The boys stood at opposite ends of the bale and took turns trying to rope it. Gil barked out instructions: “Stop! Your loop is too big… . Go right at him, like a snake would… . You’ve got to get more speed on it… . No, no, no! Stay forward. Don’t step back… . Don’t drop your elbow. You’re going with your body first. Go with your arm first.” In ordinary conversation Gil has a matter-of-fact tone with little emotion or inflection, but when he is working, with horses or with people, he is in command mode.

Cody was the first to catch on. He was the taller and leaner of the two, and he seemed more at home in the country than Travis did. When his rope caught a corner of the bale and stuck, he looked up for approval. “Yeah!” cheered Amy, who was sitting on a cut log, her chin resting on her hands, her long auburn hair flowing out behind her whenever an occasional breeze kicked up. Travis missed again. “Close, close, close,” said Gil, generously. Another half an hour passed before Travis hit three in a row. That was good enough for Gil. “Let’s go to the arena,” he said. “You’ve got to ride right too.”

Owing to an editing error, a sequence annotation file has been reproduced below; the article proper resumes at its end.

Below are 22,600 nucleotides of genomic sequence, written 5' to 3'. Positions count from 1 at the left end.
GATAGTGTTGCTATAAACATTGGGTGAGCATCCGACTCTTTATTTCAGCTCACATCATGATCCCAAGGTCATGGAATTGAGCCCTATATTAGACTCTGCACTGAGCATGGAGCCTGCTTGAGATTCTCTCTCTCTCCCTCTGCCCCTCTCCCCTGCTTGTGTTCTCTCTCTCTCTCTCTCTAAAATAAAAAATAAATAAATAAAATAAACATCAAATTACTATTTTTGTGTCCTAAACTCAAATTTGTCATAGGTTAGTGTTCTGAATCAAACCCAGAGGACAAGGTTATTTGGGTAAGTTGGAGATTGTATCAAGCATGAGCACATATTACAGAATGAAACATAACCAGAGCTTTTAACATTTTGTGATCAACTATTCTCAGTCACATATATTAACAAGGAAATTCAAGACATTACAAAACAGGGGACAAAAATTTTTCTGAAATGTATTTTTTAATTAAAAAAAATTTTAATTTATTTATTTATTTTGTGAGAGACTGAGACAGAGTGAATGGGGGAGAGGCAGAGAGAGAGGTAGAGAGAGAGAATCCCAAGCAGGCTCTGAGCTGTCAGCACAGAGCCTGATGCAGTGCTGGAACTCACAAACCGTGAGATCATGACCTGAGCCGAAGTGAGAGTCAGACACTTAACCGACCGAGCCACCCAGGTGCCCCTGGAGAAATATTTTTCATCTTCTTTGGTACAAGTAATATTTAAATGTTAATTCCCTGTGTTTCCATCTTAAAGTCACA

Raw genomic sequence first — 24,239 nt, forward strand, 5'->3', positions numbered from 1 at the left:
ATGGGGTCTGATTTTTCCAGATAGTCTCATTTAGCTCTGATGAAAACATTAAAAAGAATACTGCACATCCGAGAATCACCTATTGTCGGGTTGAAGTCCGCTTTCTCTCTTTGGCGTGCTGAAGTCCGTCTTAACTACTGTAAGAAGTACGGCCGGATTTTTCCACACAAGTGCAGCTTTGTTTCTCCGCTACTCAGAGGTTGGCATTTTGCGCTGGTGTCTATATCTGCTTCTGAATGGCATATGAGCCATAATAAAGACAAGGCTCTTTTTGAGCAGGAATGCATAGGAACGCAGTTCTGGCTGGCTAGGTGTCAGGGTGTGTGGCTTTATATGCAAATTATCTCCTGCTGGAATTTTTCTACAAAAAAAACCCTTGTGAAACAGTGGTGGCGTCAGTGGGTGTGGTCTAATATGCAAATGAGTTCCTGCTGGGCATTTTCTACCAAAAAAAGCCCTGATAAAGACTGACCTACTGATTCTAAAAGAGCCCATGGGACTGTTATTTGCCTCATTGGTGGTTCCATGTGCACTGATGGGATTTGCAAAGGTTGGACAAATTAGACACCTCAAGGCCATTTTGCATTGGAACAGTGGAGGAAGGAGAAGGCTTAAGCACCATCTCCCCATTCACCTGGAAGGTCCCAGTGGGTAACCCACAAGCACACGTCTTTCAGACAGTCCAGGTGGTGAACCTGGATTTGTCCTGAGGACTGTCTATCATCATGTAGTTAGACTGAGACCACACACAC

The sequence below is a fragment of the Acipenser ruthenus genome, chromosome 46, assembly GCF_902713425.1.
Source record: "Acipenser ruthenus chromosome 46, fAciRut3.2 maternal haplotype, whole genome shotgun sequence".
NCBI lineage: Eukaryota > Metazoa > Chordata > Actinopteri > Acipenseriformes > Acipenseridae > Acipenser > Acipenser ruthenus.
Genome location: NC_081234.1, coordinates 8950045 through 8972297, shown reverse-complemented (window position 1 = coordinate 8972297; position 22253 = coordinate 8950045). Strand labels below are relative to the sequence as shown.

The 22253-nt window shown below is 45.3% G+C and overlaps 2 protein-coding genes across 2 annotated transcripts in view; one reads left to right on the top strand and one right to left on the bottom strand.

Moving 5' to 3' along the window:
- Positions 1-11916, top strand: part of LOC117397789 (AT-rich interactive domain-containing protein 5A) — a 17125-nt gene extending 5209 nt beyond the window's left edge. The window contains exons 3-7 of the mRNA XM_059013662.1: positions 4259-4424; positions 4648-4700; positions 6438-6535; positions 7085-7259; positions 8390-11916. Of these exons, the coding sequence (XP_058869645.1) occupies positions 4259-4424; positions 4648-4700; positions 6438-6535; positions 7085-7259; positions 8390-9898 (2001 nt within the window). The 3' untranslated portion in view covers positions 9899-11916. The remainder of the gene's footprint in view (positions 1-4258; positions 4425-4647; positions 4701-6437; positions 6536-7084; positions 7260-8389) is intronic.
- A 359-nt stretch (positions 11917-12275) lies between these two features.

Red Stoner was waiting for us at the arena. He is 78 years old and even lankier than Gil, with a long, long face, thick eyebrows, and weathered skin. His nickname could have come from his hair, mostly gray now but still flecked with color, or his ruddy complexion. He smoked Pall Malls incessantly, using a cigarette holder, and never once coughed. I had met him on an earlier visit, indoors, where he seemed old and weary, his eyes opaque and his hearing poor, but outdoors it was a different story: He was active, agile, and keenly observant. While the boys were roping the bale, he had maneuvered thirteen steers into a chute, where he could release them one at a time for the boys to chase. They were small Mexican cattle—four-hundred-pounders, tough and wiry, that Gil keeps for roping practice—and they crowded up against each other, ducking their heads and horns under the legs of the steers in front of them, bawling their complaints.

Red took a long look at the boys riding in on their horses. “I think we’re going to have horse trouble,” he said to me. “Those horses are overfed and underexercised.”